Last week I took a brief look at Eric Ambler’s To Catch a Spy, which was an anthology of short spy stories. If you recall, I mentioned that Ambler closed out his introduction with the following:
‘There are surprisingly few good short spy stories. If I could have my unfettered way, a spy anthology would include The Riddle of the Sands, The Thirty-Nine Steps, all of Ashenden, all of The Three Couriers, plus Graham Green’s The Ministry of Fear, plus Ian Fleming’s From Russia With Love, plus… but it is getting to be a rather heavy book. Better not wait for it. Please begin now with the hors d’oeuvres.’
Here we are looking at another compilation – The Headline Book of Spy Fiction. Rather than short stories, Alan Williams has wisely chosen to take short extracts from spy fiction. This means he can group together like-minded passages to create a feel for a particular espionage trope. But before I go any further, I though it was worth posting his ‘author’s note’.
‘Faced with the exhilarating task of making my choice for this Book of Spy Fiction, and given a totally free hand – unburdened by the exigencies of expense and space – I would have started with John Buchan’s Greenmantle – page one right through to the end; all of Somerset Maugham’s Ashenden stories; the whole of Ian Fleming’s first and greatest of the Bond books, Casino Royale; great chunks of Ambler’s Mask of Dimitrios; most of Graham Greene’s Our Man in Havana; the entire text of The Spy Who Came in From the Cold… and… and… But it would have been a very long and expensive book – or series of books…
Better keep to a few select hors d’oeuvres.’
I am sure I do not need to point out the similarities in Ambler’s introductions and William’s note. Is it plagiarism? No, I don’t think so. They are both drinking from the same well – that is looking at spy stories from the past, and being asked to select their favourites. But there the similarity ends. Ambler is limited by the small pool of short stories he can draw from, whereas, Williams is able to chop and change to suit each sections theme.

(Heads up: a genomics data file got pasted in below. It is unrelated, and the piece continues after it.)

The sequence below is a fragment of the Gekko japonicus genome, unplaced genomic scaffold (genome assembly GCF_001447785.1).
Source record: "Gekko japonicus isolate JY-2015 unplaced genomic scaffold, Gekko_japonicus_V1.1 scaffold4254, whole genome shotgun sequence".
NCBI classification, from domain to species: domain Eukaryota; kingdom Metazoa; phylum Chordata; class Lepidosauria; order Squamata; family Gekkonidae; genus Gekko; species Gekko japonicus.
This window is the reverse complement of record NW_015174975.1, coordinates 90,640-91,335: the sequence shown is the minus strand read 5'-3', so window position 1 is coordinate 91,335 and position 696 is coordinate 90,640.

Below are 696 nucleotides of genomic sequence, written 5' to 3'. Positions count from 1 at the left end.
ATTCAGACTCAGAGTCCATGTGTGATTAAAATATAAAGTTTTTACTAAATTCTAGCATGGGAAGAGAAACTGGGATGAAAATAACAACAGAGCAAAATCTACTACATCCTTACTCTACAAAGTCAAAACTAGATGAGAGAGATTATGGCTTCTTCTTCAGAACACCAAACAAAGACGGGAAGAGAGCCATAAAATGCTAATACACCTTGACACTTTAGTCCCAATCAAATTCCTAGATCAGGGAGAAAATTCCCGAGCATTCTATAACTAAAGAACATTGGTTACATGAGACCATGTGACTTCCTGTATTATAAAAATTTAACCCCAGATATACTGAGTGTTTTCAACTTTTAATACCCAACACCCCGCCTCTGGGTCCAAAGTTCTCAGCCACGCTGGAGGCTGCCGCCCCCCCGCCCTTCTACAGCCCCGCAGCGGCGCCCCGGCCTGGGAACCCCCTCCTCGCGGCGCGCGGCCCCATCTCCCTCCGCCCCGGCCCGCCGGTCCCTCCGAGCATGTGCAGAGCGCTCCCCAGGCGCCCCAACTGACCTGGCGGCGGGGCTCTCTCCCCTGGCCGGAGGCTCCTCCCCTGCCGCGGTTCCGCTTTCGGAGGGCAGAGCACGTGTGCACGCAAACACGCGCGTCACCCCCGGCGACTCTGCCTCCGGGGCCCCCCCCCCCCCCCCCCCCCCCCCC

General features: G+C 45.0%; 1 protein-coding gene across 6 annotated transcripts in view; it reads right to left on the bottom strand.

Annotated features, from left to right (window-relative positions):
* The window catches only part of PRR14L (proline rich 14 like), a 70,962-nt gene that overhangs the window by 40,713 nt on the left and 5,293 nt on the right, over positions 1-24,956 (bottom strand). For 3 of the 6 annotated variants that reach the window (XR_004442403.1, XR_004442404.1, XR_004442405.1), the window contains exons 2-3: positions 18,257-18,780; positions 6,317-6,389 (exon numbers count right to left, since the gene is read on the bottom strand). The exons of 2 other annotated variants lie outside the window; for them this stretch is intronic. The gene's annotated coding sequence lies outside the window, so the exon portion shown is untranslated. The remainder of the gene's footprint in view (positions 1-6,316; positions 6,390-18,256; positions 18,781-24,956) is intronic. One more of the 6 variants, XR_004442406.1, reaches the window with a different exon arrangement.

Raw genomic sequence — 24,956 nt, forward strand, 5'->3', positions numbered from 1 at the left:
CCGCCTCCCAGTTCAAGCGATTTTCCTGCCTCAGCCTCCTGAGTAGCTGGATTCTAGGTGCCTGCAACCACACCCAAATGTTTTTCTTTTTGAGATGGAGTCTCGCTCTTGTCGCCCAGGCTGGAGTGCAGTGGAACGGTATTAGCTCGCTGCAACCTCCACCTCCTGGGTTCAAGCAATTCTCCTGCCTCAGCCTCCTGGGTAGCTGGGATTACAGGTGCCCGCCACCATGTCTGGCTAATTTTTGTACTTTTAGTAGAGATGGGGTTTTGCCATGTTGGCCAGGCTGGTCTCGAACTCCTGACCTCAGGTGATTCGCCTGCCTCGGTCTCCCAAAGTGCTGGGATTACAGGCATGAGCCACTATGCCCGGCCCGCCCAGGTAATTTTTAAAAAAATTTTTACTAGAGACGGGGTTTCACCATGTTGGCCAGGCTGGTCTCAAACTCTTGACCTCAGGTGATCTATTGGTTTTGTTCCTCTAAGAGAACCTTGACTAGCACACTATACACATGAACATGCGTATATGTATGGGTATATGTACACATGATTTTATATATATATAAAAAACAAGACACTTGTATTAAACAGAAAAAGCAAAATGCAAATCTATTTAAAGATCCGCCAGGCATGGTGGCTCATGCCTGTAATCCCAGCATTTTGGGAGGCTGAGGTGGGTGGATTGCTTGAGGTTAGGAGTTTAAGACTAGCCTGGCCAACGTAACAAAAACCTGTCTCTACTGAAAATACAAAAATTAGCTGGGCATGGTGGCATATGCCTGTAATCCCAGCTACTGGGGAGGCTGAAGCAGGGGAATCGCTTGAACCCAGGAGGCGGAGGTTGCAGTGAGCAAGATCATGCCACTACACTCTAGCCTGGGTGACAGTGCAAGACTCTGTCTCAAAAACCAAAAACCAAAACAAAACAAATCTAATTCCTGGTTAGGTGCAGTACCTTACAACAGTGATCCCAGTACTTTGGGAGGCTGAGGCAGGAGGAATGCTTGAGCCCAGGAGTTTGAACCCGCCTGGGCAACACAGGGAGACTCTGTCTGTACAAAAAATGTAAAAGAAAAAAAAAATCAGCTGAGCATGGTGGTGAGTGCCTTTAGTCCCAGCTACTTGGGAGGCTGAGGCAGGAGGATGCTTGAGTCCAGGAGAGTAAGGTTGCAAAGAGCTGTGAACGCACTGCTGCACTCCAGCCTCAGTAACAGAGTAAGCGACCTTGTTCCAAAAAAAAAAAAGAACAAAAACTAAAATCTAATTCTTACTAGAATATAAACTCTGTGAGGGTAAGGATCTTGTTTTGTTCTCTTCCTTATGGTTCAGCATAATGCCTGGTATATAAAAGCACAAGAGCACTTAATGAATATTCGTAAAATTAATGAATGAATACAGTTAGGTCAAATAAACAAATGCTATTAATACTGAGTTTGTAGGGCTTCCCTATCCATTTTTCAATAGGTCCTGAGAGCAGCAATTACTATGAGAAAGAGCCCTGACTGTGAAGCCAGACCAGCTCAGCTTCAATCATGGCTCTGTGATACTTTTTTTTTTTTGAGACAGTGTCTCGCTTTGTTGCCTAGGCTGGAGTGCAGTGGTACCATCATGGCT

The book is broken up into eleven sections: Some Introductions to the Trade / Hiccups and Disadvantages of the Trade / More Serious Tradecraft / Hard Grafting in the Trade / A Touch of Patriotic Zeal /…And Some Scoundrels / Pitfalls, Horrors and General Nastiness / Tricks and Gadgets of the Trade / Car Chases, Then and Now / Some Vintages of the Genre /Premature Demises of Kim Philby. As I have suggested, each section takes appropriately themed excerpts from spy-lit favourites and groups them together.
Some of the authors included are: Graham Greene, John Buchan, Ian Fleming, ‘Sapper’, John LeCarré, Gerald Seymour, Len Deighton, Eric Ambler, Desmond Bagley, Joseph Conrad, Erskine Childers. As you can see, they are the giants of espionage fiction.
Excerpts are taken from: Bulldog Drummond, Casino Royale, Billion Dollar Brain, The Honorable Schoolboy, The Ministry of Fear, Rogue Male, Our Man In Havana, Harry’s Game, Tinker Tailor Soldier Spy, Funeral In Berlin, and a whole swag more.
Not that you should judge a book by its cover, but it is truly a pity that this anthology should have such an ugly cover. It reflects nothing of what is inside, which is a thoughtfully selected and edited collection of spy stories (or passages) that when combined paint a very colourful picture of spy fiction. I recommend this book very highly. It’s the type of book that you could and should take on holiday. Of course you’re also going to pick up the latest bit of airport fiction (or grab that novel off the pile that you have been promising yourself that you’d read for months). But there’s no room in your suitcase for all your Fleming, LeCarré, Deighton, Buchan, Somerset Maugham, and all the others. This book is the perfect solution. It contains bite sized morsels of all your favourites. Tuck this into the suitcase, and when that latest bestseller that everyone is talking about turns out to be a turkey you can be safe in the knowledge that you have reliable ‘backup’.
I enjoyed this book quite a bit more than Eric Ambler’s anthology, To Catch a Spy, quite simply because Williams hasn’t boxed himself into a corner by having to chose only ‘short stories’. The excerpt technique works well, and makes fascinating reading when juxtaposed against stories of a similar theme (but maybe not style). Highly recommended.